Factions battle for control of Worth Township Board

Kevin Hughes, Worth Township Community First Party mayoral candidate

Katie Elwood, Worth Township Community First Party clerk candidate

John Dietrick, Worth Township Community First Party assessor candidate

Patrick Hanlon, Worth Township Community First Party trustee candidate

By Laura Bollin

Two full slates of candidates are running for positions on the Worth Township board.

The Worth United Party, made up mostly of incumbents, is running on a platform of fiscal responsibility while adding and maintaining programs to the township, while the opposition Worth Township Community First Party is pledging to give reserve money back to residents and reduce costs for the township.

Worth Township includes Worth, Evergreen Park, Chicago Ridge, Oak Lawn and Palos Heights.

John F. Murphy
Incumbent Worth Township Supervisor John F. Murphy, 66, has lived in Evergreen Park for 42 years. Prior to being elected supervisor in 1997, he served for 10 years as an Evergreen Park village trustee. He holds a bachelor’s degree in food science from Ohio State University and served in the Navy in Vietnam and Korea from 1965 to 1969.
Murphy is running for reelection to continue the work he has been doing in the township. When he was first elected, the township was $2 million in debt because of an addition that was put on the township building, and that debt has since been paid off, he said. The township has reduced its budget by 14 percent over the past five years, he added.

“There is still work to be done,” Murphy said. “For one thing, the roof on the township building itself is 25 or 30 years old, so it is going to have to be replaced. That is why we cut down the budget, so we could have a surplus to replace the roof and resurface the parking lot there.”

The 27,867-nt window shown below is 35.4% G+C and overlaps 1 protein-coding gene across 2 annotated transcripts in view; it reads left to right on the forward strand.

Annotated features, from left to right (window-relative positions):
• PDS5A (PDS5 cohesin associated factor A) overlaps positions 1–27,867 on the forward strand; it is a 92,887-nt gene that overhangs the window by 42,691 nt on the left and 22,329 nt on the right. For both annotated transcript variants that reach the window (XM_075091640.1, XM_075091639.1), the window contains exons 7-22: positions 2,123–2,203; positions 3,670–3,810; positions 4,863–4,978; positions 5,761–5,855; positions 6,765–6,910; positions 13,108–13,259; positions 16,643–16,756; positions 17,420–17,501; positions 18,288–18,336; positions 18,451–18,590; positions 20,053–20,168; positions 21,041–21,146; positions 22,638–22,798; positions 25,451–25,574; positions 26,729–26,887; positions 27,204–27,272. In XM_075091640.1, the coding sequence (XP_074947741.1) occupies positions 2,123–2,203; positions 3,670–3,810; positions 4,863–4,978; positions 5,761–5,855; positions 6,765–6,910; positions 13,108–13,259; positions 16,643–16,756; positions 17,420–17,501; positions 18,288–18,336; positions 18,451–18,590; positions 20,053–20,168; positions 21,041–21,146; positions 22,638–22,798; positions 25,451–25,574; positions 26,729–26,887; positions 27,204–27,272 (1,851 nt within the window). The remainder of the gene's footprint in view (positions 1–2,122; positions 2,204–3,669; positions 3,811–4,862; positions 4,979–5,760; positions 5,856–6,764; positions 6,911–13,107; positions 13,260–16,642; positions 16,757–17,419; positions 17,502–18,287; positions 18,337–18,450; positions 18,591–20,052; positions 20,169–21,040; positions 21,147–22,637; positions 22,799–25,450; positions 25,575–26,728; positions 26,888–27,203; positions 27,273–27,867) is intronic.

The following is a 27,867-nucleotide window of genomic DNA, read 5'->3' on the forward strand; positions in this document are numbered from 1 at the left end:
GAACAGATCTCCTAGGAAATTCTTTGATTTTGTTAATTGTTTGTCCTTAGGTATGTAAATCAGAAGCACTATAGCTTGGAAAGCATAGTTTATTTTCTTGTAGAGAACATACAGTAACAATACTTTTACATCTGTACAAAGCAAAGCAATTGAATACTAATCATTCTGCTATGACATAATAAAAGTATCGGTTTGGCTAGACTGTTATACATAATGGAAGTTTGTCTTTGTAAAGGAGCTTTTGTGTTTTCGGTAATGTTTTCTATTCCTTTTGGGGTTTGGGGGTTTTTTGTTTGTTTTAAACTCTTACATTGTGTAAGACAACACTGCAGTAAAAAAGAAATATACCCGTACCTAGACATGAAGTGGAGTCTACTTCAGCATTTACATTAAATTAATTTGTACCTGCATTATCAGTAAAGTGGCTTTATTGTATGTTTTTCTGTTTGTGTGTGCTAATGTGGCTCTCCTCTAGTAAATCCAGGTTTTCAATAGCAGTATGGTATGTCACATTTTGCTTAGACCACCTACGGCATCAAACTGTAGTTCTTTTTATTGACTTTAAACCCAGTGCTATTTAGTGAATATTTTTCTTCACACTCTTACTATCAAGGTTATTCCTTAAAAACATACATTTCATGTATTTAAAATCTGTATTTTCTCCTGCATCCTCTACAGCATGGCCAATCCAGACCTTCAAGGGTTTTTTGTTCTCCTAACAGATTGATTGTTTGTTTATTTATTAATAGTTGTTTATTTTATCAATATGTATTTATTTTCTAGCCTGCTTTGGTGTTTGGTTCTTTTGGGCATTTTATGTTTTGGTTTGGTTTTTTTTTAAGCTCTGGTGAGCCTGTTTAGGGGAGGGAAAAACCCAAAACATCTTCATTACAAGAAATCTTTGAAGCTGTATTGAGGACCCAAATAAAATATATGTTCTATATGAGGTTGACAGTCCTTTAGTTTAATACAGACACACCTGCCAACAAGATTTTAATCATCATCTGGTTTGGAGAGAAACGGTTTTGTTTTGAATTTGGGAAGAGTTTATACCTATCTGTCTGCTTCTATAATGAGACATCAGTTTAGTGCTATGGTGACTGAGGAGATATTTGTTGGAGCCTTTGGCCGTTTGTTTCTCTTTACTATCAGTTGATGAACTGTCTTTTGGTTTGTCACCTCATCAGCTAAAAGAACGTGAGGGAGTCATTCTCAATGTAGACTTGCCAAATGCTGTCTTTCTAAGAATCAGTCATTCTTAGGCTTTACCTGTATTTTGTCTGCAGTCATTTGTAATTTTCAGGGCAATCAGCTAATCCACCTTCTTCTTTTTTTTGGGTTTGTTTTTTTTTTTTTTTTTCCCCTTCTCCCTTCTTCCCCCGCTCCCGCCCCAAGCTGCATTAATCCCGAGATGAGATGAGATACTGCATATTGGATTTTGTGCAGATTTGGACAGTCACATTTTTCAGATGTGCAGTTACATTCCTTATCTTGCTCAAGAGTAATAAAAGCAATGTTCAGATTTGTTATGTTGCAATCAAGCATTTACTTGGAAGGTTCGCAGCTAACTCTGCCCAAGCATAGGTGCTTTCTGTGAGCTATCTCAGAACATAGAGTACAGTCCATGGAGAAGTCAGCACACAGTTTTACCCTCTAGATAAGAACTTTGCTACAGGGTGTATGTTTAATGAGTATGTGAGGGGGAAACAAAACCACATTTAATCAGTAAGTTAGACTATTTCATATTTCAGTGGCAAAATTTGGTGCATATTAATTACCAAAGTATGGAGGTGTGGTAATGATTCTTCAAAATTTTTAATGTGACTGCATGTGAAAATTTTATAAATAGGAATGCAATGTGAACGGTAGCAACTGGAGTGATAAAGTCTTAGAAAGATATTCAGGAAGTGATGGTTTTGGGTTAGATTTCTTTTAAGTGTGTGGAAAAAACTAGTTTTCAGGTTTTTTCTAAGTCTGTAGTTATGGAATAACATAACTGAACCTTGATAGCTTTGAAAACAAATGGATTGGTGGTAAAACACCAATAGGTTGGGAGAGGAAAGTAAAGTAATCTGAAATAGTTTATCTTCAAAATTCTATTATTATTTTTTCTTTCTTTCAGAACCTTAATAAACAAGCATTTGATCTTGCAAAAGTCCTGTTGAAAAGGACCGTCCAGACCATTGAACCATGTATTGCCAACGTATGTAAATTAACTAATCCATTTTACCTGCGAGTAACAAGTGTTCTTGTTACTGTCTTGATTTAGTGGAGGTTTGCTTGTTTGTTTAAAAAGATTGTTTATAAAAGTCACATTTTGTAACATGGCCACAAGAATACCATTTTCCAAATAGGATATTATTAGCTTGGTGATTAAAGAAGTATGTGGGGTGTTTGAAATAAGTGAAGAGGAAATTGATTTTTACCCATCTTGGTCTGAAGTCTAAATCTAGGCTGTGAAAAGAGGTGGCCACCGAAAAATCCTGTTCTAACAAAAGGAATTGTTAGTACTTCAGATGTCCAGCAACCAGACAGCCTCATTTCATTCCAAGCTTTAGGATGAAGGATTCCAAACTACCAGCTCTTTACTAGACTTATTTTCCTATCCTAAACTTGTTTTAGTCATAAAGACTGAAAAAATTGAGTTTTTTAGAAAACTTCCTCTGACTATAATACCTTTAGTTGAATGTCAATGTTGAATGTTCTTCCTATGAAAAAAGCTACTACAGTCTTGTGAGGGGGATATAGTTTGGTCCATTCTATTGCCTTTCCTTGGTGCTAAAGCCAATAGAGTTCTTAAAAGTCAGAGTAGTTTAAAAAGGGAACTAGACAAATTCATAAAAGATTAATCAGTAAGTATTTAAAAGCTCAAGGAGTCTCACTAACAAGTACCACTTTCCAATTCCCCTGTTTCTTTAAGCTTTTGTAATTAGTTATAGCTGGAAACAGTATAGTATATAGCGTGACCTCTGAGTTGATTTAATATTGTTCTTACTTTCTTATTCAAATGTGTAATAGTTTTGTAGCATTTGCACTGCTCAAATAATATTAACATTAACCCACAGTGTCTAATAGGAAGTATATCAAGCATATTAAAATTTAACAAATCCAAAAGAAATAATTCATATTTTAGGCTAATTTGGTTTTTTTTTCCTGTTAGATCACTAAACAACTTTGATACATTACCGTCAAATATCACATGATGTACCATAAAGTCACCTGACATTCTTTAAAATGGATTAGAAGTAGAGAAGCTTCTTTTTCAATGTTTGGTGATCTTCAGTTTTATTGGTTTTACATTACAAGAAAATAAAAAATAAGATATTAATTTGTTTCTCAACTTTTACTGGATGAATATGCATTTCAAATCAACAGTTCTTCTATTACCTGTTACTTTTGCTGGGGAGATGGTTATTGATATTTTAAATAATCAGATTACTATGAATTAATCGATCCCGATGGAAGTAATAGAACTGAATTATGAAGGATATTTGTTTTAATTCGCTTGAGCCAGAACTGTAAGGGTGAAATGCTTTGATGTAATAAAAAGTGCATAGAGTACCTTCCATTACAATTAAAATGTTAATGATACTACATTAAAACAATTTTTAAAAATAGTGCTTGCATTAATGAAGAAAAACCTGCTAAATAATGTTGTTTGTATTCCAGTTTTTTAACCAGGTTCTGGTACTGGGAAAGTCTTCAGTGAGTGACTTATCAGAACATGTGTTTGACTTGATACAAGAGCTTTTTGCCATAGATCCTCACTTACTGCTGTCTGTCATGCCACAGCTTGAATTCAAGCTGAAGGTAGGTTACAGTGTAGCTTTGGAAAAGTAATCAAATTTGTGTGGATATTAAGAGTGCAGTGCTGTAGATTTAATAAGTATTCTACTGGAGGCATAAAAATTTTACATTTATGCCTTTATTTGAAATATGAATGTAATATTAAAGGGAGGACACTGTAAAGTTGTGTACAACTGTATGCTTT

Services to township residents are also important, like helping people appeal their property taxes and providing physicals and inoculations at the township clinic, Murphy said. During his time in office, the clinic has expanded their program to include physicals for adults as well as children and flu shots. The food pantry has also expanded, and now provides food for residents as well as Christmas and Thanksgiving dinners for 150 underprivileged families per year.

Part of being fiscally responsible is not granting pay raises, Murphy said, and in October 2012, the township board approved an ordinance that froze pay for the next four years.

Murphy also had concerns about the Community First’s party’s claim that they could give residential rebates of $30 to $50 from the township’s surplus.

“The average tax bill from the general fund is $30, and if they are going to give 15 percent of that back, that is only $4.50,” Murphy said. “It would be the $4.50 plus 50 cents for mailing and handling. If they are talking about the 60,000 households in the township, that is $300,000. If they intend to give back $50, then we’re talking about $30 million. That is money we don’t have.”